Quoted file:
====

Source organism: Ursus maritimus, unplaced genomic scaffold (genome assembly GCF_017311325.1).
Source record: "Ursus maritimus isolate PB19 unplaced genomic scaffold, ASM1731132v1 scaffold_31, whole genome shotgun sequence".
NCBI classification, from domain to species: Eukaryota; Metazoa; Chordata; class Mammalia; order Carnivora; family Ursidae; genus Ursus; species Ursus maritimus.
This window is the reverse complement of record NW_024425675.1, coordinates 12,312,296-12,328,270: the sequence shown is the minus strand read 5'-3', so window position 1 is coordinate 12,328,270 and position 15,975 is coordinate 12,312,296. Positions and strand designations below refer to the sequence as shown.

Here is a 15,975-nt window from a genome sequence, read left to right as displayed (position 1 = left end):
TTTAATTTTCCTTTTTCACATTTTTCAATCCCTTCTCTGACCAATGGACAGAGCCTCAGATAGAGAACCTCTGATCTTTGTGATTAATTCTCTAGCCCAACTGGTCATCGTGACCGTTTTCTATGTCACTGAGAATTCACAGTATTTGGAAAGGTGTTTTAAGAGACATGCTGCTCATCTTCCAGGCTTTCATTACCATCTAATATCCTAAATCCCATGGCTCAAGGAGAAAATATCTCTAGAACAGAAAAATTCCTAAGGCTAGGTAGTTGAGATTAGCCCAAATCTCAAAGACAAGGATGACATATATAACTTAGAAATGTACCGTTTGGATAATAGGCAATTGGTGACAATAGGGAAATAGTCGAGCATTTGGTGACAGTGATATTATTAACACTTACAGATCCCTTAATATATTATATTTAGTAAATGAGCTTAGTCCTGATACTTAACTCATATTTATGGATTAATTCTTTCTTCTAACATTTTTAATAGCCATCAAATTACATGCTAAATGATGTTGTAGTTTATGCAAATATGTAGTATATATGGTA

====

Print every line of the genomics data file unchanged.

Source organism: Ursus maritimus, unplaced genomic scaffold (genome assembly GCF_017311325.1).
Source record: "Ursus maritimus isolate PB19 unplaced genomic scaffold, ASM1731132v1 scaffold_31, whole genome shotgun sequence".
NCBI classification, from domain to species: Eukaryota; Metazoa; Chordata; class Mammalia; order Carnivora; family Ursidae; genus Ursus; species Ursus maritimus.
This window is the reverse complement of record NW_024425675.1, coordinates 12,312,296-12,328,270: the sequence shown is the minus strand read 5'-3', so window position 1 is coordinate 12,328,270 and position 15,975 is coordinate 12,312,296. Positions and strand designations below refer to the sequence as shown.

Here is a 15,975-nt window from a genome sequence, read left to right as displayed (position 1 = left end):
TTTAATTTTCCTTTTTCACATTTTTCAATCCCTTCTCTGACCAATGGACAGAGCCTCAGATAGAGAACCTCTGATCTTTGTGATTAATTCTCTAGCCCAACTGGTCATCGTGACCGTTTTCTATGTCACTGAGAATTCACAGTATTTGGAAAGGTGTTTTAAGAGACATGCTGCTCATCTTCCAGGCTTTCATTACCATCTAATATCCTAAATCCCATGGCTCAAGGAGAAAATATCTCTAGAACAGAAAAATTCCTAAGGCTAGGTAGTTGAGATTAGCCCAAATCTCAAAGACAAGGATGACATATATAACTTAGAAATGTACCGTTTGGATAATAGGCAATTGGTGACAATAGGGAAATAGTCGAGCATTTGGTGACAGTGATATTATTAACACTTACAGATCCCTTAATATATTATATTTAGTAAATGAGCTTAGTCCTGATACTTAACTCATATTTATGGATTAATTCTTTCTTCTAACATTTTTAATAGCCATCAAATTACATGCTAAATGATGTTGTAGTTTATGCAAATATGTAGTATATATGGTA